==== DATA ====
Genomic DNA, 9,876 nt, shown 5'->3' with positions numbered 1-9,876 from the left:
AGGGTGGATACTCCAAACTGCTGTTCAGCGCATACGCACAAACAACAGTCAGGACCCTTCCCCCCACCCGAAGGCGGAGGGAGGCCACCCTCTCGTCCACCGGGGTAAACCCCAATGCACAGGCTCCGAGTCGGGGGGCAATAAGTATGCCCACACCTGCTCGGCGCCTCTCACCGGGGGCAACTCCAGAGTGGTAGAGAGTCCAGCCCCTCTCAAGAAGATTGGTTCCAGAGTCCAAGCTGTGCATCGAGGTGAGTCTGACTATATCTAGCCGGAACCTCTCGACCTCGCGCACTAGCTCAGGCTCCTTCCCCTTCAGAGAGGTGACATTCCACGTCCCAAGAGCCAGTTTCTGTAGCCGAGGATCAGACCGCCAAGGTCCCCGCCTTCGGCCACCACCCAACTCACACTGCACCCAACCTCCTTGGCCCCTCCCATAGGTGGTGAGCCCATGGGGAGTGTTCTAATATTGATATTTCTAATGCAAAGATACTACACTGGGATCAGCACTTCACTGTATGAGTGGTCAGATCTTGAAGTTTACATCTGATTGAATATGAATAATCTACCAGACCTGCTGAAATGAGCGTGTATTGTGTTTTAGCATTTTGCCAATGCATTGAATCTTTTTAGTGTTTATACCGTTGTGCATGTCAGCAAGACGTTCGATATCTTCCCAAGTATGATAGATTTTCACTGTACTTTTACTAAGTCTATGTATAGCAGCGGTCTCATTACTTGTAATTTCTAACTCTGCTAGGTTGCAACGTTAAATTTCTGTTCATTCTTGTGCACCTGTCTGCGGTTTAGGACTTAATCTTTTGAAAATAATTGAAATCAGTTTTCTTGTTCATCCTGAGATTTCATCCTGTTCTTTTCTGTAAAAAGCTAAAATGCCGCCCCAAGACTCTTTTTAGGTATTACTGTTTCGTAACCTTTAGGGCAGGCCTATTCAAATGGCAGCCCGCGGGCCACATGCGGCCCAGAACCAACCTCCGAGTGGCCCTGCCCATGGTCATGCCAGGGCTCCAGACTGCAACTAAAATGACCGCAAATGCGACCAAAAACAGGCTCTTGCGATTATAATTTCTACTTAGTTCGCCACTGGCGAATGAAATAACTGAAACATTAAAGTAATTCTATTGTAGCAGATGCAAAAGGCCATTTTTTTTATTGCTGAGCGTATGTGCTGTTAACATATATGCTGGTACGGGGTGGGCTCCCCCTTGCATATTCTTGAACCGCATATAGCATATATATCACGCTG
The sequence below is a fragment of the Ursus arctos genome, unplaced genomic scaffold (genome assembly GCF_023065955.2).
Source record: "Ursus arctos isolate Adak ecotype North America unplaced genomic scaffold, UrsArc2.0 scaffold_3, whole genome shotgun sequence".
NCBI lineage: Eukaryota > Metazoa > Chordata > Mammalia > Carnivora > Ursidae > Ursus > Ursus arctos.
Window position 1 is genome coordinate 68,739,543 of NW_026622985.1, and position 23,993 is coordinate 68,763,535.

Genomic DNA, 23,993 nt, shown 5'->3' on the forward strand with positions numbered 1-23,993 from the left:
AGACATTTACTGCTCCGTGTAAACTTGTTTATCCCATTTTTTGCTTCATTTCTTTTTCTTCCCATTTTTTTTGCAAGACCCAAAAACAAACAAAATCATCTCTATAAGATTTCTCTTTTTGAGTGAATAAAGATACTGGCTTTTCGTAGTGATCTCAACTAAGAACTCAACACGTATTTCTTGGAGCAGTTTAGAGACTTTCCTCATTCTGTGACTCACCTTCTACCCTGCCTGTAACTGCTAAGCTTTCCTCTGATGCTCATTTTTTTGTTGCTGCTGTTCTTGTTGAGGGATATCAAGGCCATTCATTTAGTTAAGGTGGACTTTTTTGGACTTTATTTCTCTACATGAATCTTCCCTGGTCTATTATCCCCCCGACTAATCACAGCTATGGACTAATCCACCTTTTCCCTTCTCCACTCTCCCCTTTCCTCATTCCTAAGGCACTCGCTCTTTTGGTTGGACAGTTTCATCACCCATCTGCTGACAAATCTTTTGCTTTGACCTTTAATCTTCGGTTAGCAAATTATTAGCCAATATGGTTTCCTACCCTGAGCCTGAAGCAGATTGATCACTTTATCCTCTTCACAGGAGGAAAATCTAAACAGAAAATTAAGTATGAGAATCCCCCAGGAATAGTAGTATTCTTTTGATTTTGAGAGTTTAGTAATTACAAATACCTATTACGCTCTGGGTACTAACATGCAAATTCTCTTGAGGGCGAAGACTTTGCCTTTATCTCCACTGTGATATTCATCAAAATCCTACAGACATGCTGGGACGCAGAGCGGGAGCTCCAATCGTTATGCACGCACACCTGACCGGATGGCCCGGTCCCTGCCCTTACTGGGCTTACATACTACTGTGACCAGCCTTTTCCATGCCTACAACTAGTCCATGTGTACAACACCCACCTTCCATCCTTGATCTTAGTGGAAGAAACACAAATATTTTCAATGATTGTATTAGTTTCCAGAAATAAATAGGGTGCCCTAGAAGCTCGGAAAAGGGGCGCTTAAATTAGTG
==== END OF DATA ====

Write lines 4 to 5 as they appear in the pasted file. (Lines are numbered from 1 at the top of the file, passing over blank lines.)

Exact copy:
Source record: "Ursus arctos isolate Adak ecotype North America unplaced genomic scaffold, UrsArc2.0 scaffold_3, whole genome shotgun sequence".
NCBI lineage: Eukaryota > Metazoa > Chordata > Mammalia > Carnivora > Ursidae > Ursus > Ursus arctos.